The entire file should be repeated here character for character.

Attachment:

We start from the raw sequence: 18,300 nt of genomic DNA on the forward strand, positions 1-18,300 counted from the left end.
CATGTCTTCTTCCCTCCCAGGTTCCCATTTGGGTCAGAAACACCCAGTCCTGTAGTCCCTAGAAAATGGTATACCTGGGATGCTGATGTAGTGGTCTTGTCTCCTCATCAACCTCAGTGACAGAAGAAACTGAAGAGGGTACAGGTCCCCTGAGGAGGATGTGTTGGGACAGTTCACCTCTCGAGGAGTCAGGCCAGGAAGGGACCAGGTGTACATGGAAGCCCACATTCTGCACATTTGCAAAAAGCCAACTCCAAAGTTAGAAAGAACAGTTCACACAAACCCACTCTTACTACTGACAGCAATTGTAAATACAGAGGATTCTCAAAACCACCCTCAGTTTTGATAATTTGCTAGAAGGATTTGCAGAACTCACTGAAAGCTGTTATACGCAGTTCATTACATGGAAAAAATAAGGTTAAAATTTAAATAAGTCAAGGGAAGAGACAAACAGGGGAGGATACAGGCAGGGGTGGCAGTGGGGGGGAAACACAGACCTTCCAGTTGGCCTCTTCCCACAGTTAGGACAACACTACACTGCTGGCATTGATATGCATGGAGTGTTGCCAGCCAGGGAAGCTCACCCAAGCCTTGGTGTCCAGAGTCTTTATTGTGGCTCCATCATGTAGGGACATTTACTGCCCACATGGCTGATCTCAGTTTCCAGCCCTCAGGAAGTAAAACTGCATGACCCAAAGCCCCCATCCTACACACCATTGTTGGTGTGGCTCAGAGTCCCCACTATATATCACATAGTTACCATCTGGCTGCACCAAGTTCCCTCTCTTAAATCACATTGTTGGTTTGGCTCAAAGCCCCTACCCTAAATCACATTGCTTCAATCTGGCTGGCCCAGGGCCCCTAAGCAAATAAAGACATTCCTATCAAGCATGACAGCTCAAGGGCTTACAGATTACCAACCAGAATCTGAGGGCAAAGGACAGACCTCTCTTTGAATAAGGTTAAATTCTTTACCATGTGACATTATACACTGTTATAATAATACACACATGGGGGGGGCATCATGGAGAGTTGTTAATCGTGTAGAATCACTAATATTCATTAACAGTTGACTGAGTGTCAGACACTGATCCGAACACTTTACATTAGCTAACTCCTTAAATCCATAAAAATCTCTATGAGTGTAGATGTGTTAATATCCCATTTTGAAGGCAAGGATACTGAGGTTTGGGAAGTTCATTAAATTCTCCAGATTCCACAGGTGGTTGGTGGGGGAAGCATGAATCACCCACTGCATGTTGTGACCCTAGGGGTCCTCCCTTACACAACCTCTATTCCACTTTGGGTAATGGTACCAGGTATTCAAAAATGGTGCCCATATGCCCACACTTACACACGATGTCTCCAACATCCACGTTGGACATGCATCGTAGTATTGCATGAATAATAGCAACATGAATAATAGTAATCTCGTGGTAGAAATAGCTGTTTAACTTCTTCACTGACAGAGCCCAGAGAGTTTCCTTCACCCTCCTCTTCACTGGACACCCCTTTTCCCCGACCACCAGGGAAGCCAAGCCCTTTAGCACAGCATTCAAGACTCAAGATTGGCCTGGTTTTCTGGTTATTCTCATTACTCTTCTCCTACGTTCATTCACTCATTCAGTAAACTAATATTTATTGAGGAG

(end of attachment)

We start from the raw sequence: 18,300 nt of genomic DNA on the forward strand, positions 1-18,300 counted from the left end.
CATGTCTTCTTCCCTCCCAGGTTCCCATTTGGGTCAGAAACACCCAGTCCTGTAGTCCCTAGAAAATGGTATACCTGGGATGCTGATGTAGTGGTCTTGTCTCCTCATCAACCTCAGTGACAGAAGAAACTGAAGAGGGTACAGGTCCCCTGAGGAGGATGTGTTGGGACAGTTCACCTCTCGAGGAGTCAGGCCAGGAAGGGACCAGGTGTACATGGAAGCCCACATTCTGCACATTTGCAAAAAGCCAACTCCAAAGTTAGAAAGAACAGTTCACACAAACCCACTCTTACTACTGACAGCAATTGTAAATACAGAGGATTCTCAAAACCACCCTCAGTTTTGATAATTTGCTAGAAGGATTTGCAGAACTCACTGAAAGCTGTTATACGCAGTTCATTACATGGAAAAAATAAGGTTAAAATTTAAATAAGTCAAGGGAAGAGACAAACAGGGGAGGATACAGGCAGGGGTGGCAGTGGGGGGGAAACACAGACCTTCCAGTTGGCCTCTTCCCACAGTTAGGACAACACTACACTGCTGGCATTGATATGCATGGAGTGTTGCCAGCCAGGGAAGCTCACCCAAGCCTTGGTGTCCAGAGTCTTTATTGTGGCTCCATCATGTAGGGACATTTACTGCCCACATGGCTGATCTCAGTTTCCAGCCCTCAGGAAGTAAAACTGCATGACCCAAAGCCCCCATCCTACACACCATTGTTGGTGTGGCTCAGAGTCCCCACTATATATCACATAGTTACCATCTGGCTGCACCAAGTTCCCTCTCTTAAATCACATTGTTGGTTTGGCTCAAAGCCCCTACCCTAAATCACATTGCTTCAATCTGGCTGGCCCAGGGCCCCTAAGCAAATAAAGACATTCCTATCAAGCATGACAGCTCAAGGGCTTACAGATTACCAACCAGAATCTGAGGGCAAAGGACAGACCTCTCTTTGAATAAGGTTAAATTCTTTACCATGTGACATTATACACTGTTATAATAATACACACATGGGGGGGGCATCATGGAGAGTTGTTAATCGTGTAGAATCACTAATATTCATTAACAGTTGACTGAGTGTCAGACACTGATCCGAACACTTTACATTAGCTAACTCCTTAAATCCATAAAAATCTCTATGAGTGTAGATGTGTTAATATCCCATTTTGAAGGCAAGGATACTGAGGTTTGGGAAGTTCATTAAATTCTCCAGATTCCACAGGTGGTTGGTGGGGGAAGCATGAATCACCCACTGCATGTTGTGACCCTAGGGGTCCTCCCTTACACAACCTCTATTCCACTTTGGGTAATGGTACCAGGTATTCAAAAATGGTGCCCATATGCCCACACTTACACACGATGTCTCCAACATCCACGTTGGACATGCATCGTAGTATTGCATGAATAATAGCAACATGAATAATAGTAATCTCGTGGTAGAAATAGCTGTTTAACTTCTTCACTGACAGAGCCCAGAGAGTTTCCTTCACCCTCCTCTTCACTGGACACCCCTTTTCCCCGACCACCAGGGAAGCCAAGCCCTTTAGCACAGCATTCAAGACTCAAGATTGGCCTGGTTTTCTGGTTATTCTCATTACTCTTCTCCTACGTTCATTCACTCATTCAGTAAACTAATATTTATTGAGGAG